Amazon, BK, Gap, Pringles... and a tank in Westminster - Creative Hits & Misses of the Week

Kevan Barber, creative lead at Eulogy, casts his critical eye over this week's creative offerings.

Amazon, BK, Gap, Pringles... and a tank in Westminster - Creative Hits & Misses of the Week

A fairly scant week in the world of creative marketing, something that comes as little surprise during a week in which even a second lockdown has been overshadowed by antics playing out across the pond.

That said, there has been a good smattering of reactive campaigns, some that hit the mark, others falling short.


Mr. P loses his ‘tache

Pringles kicked off Movember by removing the moustache from its logo, the first logo change in over 50 years. Logo changes themselves can be hit and miss, as we saw earlier in 2020. There were polarised opinions in response to various logo changes by the likes of McDonald’s separating its arches trivialising the introduction of social distancing.

This move from Pringles hits the mark, though, bringing Movember back to the fore simply and effectively. Unlike logo changes earlier in the year, this was a launch moment for the brand’s ‘Pop, Share, Chat’ campaign; Pringles is pledging money to the charity as well as encouraging conversations around mental health.

Grenade sends in the tanks

Sports nutrition brand Grenade took to the streets of London in a classic stunt, turning up to the Houses of Parliament with a celebrity topped tank. The stunt marked the brand’s campaign for gyms to stay open during the second lockdown, following a week of Government claims around the importance of exercise and the mental and physical benefits during stressful times.

The campaign’s success is built on having a public more sceptical of conflicting government guidance and a lower fear factor than in March/April. The tone around this lockdown allows for this level of humour-driven creativity for the right brands and the right topics. The use James Haskell, an existing brand ambassador, tops off the activation by adding that extra level of light-heartedness we’re craving in times like these.

As an added note, I’m a big fan of Grenade’s PR and communications manager on LinkedIn calling out coverage on the Archbishop of Banterbury. It’s a title we should see in more target media slides.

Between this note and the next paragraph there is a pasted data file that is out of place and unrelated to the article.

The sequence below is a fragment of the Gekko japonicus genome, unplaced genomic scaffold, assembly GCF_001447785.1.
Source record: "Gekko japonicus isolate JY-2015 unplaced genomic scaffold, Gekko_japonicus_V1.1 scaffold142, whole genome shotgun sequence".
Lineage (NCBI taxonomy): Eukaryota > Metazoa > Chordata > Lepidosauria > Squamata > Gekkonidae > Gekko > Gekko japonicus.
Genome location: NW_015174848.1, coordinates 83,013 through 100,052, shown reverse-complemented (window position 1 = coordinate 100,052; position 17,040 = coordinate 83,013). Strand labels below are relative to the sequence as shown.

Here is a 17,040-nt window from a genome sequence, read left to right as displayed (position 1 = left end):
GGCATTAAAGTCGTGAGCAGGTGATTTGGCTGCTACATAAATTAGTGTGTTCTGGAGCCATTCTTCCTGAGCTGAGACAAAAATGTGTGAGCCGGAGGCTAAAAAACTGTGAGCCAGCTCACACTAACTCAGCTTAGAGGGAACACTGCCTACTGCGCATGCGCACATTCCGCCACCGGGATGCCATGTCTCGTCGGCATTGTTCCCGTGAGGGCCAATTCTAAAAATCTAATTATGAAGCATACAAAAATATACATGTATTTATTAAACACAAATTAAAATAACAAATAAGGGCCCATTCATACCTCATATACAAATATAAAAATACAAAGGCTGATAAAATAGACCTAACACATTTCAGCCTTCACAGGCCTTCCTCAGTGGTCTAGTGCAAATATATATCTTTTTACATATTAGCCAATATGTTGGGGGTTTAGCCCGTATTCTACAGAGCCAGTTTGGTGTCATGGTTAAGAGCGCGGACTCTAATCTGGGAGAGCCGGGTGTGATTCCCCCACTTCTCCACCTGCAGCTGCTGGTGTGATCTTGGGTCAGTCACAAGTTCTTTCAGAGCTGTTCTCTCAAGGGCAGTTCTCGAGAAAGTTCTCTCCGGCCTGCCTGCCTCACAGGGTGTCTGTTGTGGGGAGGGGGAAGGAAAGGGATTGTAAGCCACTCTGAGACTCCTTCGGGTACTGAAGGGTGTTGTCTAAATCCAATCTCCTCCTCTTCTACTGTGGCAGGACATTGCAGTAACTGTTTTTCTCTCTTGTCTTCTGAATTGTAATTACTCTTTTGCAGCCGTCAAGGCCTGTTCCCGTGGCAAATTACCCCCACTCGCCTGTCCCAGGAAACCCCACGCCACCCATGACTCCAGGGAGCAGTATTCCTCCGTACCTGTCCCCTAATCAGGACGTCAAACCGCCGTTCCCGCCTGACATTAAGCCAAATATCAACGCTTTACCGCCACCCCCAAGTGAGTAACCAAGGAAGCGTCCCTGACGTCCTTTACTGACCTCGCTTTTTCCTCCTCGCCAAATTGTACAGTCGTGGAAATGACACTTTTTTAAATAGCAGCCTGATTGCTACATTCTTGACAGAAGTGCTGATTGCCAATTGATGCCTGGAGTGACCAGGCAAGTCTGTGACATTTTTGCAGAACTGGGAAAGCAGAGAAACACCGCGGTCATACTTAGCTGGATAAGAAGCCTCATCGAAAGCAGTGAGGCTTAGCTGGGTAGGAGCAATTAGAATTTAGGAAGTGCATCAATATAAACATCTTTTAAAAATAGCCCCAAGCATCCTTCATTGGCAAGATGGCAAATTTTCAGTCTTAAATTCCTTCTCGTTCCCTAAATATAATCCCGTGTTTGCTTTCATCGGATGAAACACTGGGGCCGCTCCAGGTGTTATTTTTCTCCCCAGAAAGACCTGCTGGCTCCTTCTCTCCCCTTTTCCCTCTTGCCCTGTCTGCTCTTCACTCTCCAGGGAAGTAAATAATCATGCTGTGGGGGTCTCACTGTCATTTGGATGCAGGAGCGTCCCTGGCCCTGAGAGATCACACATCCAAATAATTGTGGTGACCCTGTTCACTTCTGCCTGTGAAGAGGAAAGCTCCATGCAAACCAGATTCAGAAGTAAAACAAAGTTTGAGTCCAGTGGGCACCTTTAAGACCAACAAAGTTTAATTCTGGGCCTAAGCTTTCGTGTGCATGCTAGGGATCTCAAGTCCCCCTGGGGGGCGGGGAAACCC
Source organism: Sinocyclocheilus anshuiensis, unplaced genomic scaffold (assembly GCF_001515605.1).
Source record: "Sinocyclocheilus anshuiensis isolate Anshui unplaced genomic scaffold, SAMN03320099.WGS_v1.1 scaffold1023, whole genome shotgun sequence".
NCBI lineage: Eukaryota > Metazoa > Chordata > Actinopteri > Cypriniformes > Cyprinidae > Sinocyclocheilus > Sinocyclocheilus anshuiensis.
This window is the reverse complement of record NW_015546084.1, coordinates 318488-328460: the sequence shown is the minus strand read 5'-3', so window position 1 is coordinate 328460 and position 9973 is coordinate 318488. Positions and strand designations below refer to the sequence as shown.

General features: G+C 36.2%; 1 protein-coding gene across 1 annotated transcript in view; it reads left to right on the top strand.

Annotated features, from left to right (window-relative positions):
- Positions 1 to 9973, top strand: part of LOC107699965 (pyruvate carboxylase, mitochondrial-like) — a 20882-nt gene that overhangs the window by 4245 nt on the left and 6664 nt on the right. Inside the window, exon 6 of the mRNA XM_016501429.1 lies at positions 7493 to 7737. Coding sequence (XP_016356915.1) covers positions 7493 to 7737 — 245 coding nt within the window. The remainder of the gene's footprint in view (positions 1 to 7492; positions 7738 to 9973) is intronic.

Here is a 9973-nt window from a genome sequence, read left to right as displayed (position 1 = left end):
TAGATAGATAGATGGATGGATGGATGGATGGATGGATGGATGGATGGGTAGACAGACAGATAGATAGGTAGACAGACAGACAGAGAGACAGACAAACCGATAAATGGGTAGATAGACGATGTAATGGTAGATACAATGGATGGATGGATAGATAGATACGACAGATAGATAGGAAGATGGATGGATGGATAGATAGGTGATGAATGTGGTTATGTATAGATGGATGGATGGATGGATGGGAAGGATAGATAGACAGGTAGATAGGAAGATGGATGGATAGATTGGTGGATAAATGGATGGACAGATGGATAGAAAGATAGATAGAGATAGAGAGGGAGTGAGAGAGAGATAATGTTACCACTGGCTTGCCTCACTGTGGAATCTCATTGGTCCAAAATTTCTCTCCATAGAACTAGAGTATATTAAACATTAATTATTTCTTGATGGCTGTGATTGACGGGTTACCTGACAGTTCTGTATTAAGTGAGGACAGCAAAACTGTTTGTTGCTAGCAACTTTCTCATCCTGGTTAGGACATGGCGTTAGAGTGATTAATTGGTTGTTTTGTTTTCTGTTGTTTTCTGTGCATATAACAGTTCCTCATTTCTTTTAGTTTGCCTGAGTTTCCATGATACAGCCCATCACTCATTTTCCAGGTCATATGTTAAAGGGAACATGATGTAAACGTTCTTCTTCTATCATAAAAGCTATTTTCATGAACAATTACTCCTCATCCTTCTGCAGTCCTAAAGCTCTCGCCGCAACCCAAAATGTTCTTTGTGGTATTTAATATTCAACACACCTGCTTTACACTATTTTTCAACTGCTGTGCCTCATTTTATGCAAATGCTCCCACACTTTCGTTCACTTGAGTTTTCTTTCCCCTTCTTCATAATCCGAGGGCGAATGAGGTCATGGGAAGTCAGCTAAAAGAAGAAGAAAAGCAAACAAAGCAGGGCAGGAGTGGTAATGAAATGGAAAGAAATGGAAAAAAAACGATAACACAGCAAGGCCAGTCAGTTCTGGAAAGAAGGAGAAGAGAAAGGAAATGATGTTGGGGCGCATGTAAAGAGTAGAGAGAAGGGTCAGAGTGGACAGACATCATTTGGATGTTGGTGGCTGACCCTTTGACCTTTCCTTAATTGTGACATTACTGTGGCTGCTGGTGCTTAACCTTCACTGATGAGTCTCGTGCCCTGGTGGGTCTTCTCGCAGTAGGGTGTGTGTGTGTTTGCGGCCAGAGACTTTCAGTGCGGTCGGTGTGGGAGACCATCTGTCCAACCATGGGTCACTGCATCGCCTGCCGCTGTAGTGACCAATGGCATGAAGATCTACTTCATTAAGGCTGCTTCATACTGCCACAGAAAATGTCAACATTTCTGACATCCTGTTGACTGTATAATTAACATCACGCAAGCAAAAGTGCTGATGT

Amazon, ‘The Show Must Go On’

It’d be easy to criticise this, as some have, for its ending statement: The Show Must Go On. After all it is Amazon that becomes a key beneficiary to high street shops having to close their doors for a month in the run up to Christmas.

From a purely creative standpoint, however, the advert strikes a chord. Perfectly timed in many ways with its focus on cancellations and stay at home orders, but hopeful in its message. Whilst others talk of Christmas being ‘a bit different’ this doesn’t need to state the obvious but provides an engaging and uplifting story.


Burger King: Order from McDonald’s

I love Burger King’s marketing machine, but as Fernando Machado, the global CMO, frequently says, they are risk takers and not everything will be a resounding success. This week’s campaign saw the brand ask its followers to buy from McDonald’s and other popular fast-food restaurants. It launched this in various European nations as each went into lockdown. The attention-grabbing headline does its job, but it missed the chance to support small businesses.

McDonald’s and Burger King will survive, but will fellow burger joints like Dip & Flip, Black Bear Burger, Mac & Wild and Twisted Burger Company? All these brands appeared in a follow-up post, but Burger King had the chance to place smaller businesses ahead of Domino’s, Pizza Hut, Five Guys and other big international brands featured in the main post.

The headline was a hit, but the copy beneath missed an opportunity.

Gap fixes divisions with a hoodie?

Gap took a leaf out of the Pepsi playbook this week in response to the US election. As tensions rose and Trump’s Twitter feed went into overdrive, Gap’s classic branded hoodie appeared on its Twitter feed to save the day. A half-red, half-blue hoodie appeared and proclaimed: The one thing we know, is that together, we can move forward.

Cue instant comparisons with Pepsi’s infamous advert, followed by a Chrissy Teigan retort around walking sideways depending on which city she’s in, leading to the post quickly being deleted.

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